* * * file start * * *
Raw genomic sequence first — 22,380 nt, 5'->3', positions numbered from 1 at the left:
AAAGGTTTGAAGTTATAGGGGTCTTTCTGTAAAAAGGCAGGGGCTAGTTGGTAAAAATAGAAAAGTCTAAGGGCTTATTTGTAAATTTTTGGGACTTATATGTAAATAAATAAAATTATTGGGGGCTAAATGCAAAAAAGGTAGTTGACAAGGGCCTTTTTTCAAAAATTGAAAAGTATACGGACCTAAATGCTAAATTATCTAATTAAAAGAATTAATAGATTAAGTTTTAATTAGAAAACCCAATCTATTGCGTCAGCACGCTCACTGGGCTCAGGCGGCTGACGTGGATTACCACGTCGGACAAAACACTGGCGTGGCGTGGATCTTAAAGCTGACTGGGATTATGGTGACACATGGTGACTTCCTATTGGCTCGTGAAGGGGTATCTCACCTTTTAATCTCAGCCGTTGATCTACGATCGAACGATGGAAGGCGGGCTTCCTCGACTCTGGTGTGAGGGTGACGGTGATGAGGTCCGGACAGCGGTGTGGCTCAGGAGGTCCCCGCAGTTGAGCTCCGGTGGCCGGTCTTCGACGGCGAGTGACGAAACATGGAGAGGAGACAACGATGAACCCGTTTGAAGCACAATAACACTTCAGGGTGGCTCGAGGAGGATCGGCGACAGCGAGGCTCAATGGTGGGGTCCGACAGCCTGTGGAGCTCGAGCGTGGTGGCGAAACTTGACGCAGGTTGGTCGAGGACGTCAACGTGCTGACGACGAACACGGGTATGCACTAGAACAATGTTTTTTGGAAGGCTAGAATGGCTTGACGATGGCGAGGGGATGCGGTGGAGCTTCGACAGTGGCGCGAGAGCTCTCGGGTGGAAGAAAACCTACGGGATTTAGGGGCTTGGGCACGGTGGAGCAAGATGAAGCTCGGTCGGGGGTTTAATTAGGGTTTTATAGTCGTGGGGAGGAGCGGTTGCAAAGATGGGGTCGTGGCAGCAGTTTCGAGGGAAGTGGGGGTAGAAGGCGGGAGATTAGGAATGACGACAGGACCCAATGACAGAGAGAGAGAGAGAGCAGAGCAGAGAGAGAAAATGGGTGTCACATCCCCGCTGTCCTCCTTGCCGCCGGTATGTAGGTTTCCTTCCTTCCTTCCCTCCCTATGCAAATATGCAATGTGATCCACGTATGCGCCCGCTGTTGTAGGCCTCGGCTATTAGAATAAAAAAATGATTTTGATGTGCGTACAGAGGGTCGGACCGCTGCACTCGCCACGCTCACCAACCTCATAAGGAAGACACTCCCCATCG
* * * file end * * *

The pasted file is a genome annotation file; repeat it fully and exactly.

Raw genomic sequence first — 22,380 nt, 5'->3', positions numbered from 1 at the left:
AAAGGTTTGAAGTTATAGGGGTCTTTCTGTAAAAAGGCAGGGGCTAGTTGGTAAAAATAGAAAAGTCTAAGGGCTTATTTGTAAATTTTTGGGACTTATATGTAAATAAATAAAATTATTGGGGGCTAAATGCAAAAAAGGTAGTTGACAAGGGCCTTTTTTCAAAAATTGAAAAGTATACGGACCTAAATGCTAAATTATCTAATTAAAAGAATTAATAGATTAAGTTTTAATTAGAAAACCCAATCTATTGCGTCAGCACGCTCACTGGGCTCAGGCGGCTGACGTGGATTACCACGTCGGACAAAACACTGGCGTGGCGTGGATCTTAAAGCTGACTGGGATTATGGTGACACATGGTGACTTCCTATTGGCTCGTGAAGGGGTATCTCACCTTTTAATCTCAGCCGTTGATCTACGATCGAACGATGGAAGGCGGGCTTCCTCGACTCTGGTGTGAGGGTGACGGTGATGAGGTCCGGACAGCGGTGTGGCTCAGGAGGTCCCCGCAGTTGAGCTCCGGTGGCCGGTCTTCGACGGCGAGTGACGAAACATGGAGAGGAGACAACGATGAACCCGTTTGAAGCACAATAACACTTCAGGGTGGCTCGAGGAGGATCGGCGACAGCGAGGCTCAATGGTGGGGTCCGACAGCCTGTGGAGCTCGAGCGTGGTGGCGAAACTTGACGCAGGTTGGTCGAGGACGTCAACGTGCTGACGACGAACACGGGTATGCACTAGAACAATGTTTTTTGGAAGGCTAGAATGGCTTGACGATGGCGAGGGGATGCGGTGGAGCTTCGACAGTGGCGCGAGAGCTCTCGGGTGGAAGAAAACCTACGGGATTTAGGGGCTTGGGCACGGTGGAGCAAGATGAAGCTCGGTCGGGGGTTTAATTAGGGTTTTATAGTCGTGGGGAGGAGCGGTTGCAAAGATGGGGTCGTGGCAGCAGTTTCGAGGGAAGTGGGGGTAGAAGGCGGGAGATTAGGAATGACGACAGGACCCAATGACAGAGAGAGAGAGAGAGCAGAGCAGAGAGAGAAAATGGGTGTCACATCCCCGCTGTCCTCCTTGCCGCCGGTATGTAGGTTTCCTTCCTTCCTTCCCTCCCTATGCAAATATGCAATGTGATCCACGTATGCGCCCGCTGTTGTAGGCCTCGGCTATTAGAATAAAAAAATGATTTTGATGTGCGTACAGAGGGTCGGACCGCTGCACTCGCCACGCTCACCAACCTCATAAGGAAGACACTCCCCATCG